Editorial Friday 10 December 2019

The Big Anxiety. It’s a bold, even risky title for a festival that “brings together artists, scientists and communities to question and re-imagine the state of mental health in the 21st century”.

6 December 2019

The Big Anxiety 1: listen_UP, listen deep

Keith Gallasch

An installation in The Big Anxiety’s Empathy Clinic advocates and induces deep listening with which to understand the anger and underlying grieving born of serial trauma suffered by generations of Australia’s Indigenous peoples.

6 December 2019

Branch Nebula demo’s evolution

Keith Gallasch

In DEMO, six young performers conjure a world of emergence, conflict, cooperation, cataclysm and resurgence with little more than agile bodies, skateboards, a BMX bike and trust in their collective strength.

6 December 2019

The Big Anxiety 2: Breakout My Pelvic Sorcery

Keith Gallasch

Eugenie Lee’s multidisciplinary, collaborative VR creation for The Empathy Clinic asks health professionals to brave discombobulating discomfort in order to develop empathy for the sufferers of pelvic pain.

6 December 2019

Ensemble Offspring’s not so lonely hemispheres

Keith Gallasch

With compelling works expertly realised by Ensemble Offspring soloists, Australian composers Elizabeth Younan, Tristan Coehlo and Damien Ricketson constellate around those of Franco Donatoni and Luciano Berio.

6 December 2019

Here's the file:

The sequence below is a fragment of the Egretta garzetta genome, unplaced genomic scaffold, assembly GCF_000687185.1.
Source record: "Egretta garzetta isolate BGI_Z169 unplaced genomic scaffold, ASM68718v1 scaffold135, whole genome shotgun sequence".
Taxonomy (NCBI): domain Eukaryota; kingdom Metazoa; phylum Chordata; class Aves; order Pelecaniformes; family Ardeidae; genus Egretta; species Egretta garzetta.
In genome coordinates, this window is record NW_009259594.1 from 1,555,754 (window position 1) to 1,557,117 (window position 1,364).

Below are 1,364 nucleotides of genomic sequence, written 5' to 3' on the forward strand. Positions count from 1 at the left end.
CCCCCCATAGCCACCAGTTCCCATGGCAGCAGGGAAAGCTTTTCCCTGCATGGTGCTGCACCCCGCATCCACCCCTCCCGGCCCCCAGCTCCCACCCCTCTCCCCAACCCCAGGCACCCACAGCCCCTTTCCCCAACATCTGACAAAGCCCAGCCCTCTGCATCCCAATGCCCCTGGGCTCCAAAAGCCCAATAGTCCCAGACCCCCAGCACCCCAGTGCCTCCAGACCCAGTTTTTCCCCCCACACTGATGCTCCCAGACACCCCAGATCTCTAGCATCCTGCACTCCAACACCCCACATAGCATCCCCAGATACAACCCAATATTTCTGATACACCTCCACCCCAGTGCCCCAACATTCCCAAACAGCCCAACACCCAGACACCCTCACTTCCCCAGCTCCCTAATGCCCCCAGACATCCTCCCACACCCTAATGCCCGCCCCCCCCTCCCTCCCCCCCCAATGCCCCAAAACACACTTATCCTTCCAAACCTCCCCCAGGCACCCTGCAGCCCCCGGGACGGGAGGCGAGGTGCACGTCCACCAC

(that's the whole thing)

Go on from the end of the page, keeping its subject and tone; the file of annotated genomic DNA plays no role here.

The Big Anxiety 3: Altering states

Keith Gallasch

With psychological insight, passion, wit and magic in the face of trauma, prejudice and panic, six distinctive works convey complex states of being in search of empathy and release.

6 December 2019

Editorial 14 October 2019

Performance Space’s 2019 Liveworks Festival of Experimental Art and Adelaide Festival Centre’s OzAsia (image above: audience playing bankers in Ontroerend Goed’s £¥€$) both kick off in coming days with programs of rare intensity and invention. We guide you through their programs.

12 October 2019

2019 OzAsia Festival: Dissolving borders

Keith Gallasch

Festival Director Joseph Mitchell and Keith Gallasch discuss performances that will test forms, intensify audience experience and further cross-cultural collaboration, alongside a potently interdisciplinary visual arts program.

12 October 2019

Sue Healey: Adaptation vs ephemerality

Keith Gallasch

In a new Platform Paper, Capturing the Vanishing: A Choreographer and Film, Sue Healey eloquently details her struggle to sustain both artform and career by engaging with the screen as a legitimate site for dance.

12 October 2019

Liveworks 2019: Intimate, talkative, provocative

Keith Gallasch

With overlapping focus on Feminist Sound and Cultural Disruptors, this about to commence Festival of Experimental Arts features Chicks on Speed, Joel Bray, Vicki Van Hout, Gail Priest, Choy Ka Fai, Lauren Brincat, John Vea, Betty Grumble and more.

12 October 2019

Extended Play 2019: Expansive music

Keith Gallasch